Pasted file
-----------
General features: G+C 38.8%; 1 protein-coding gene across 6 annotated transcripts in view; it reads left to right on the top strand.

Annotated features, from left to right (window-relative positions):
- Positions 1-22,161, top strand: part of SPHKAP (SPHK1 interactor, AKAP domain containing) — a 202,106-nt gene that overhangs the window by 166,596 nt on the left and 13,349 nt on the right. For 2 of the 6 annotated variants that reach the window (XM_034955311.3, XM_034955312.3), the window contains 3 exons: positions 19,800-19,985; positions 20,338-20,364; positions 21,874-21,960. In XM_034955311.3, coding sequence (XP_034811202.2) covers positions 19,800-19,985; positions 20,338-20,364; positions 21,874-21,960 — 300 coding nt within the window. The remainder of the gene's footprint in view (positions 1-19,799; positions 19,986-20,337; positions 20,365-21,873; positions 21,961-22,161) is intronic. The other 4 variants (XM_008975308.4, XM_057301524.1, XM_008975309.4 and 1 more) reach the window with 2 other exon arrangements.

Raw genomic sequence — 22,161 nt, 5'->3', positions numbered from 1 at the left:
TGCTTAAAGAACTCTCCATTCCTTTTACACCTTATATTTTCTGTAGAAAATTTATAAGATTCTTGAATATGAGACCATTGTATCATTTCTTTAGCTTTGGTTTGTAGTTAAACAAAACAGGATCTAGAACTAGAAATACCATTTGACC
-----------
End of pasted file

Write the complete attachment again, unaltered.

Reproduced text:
General features: G+C 38.8%; 1 protein-coding gene across 6 annotated transcripts in view; it reads left to right on the top strand.

Annotated features, from left to right (window-relative positions):
- Positions 1-22,161, top strand: part of SPHKAP (SPHK1 interactor, AKAP domain containing) — a 202,106-nt gene that overhangs the window by 166,596 nt on the left and 13,349 nt on the right. For 2 of the 6 annotated variants that reach the window (XM_034955311.3, XM_034955312.3), the window contains 3 exons: positions 19,800-19,985; positions 20,338-20,364; positions 21,874-21,960. In XM_034955311.3, coding sequence (XP_034811202.2) covers positions 19,800-19,985; positions 20,338-20,364; positions 21,874-21,960 — 300 coding nt within the window. The remainder of the gene's footprint in view (positions 1-19,799; positions 19,986-20,337; positions 20,365-21,873; positions 21,961-22,161) is intronic. The other 4 variants (XM_008975308.4, XM_057301524.1, XM_008975309.4 and 1 more) reach the window with 2 other exon arrangements.

Raw genomic sequence — 22,161 nt, 5'->3', positions numbered from 1 at the left:
TGCTTAAAGAACTCTCCATTCCTTTTACACCTTATATTTTCTGTAGAAAATTTATAAGATTCTTGAATATGAGACCATTGTATCATTTCTTTAGCTTTGGTTTGTAGTTAAACAAAACAGGATCTAGAACTAGAAATACCATTTGACC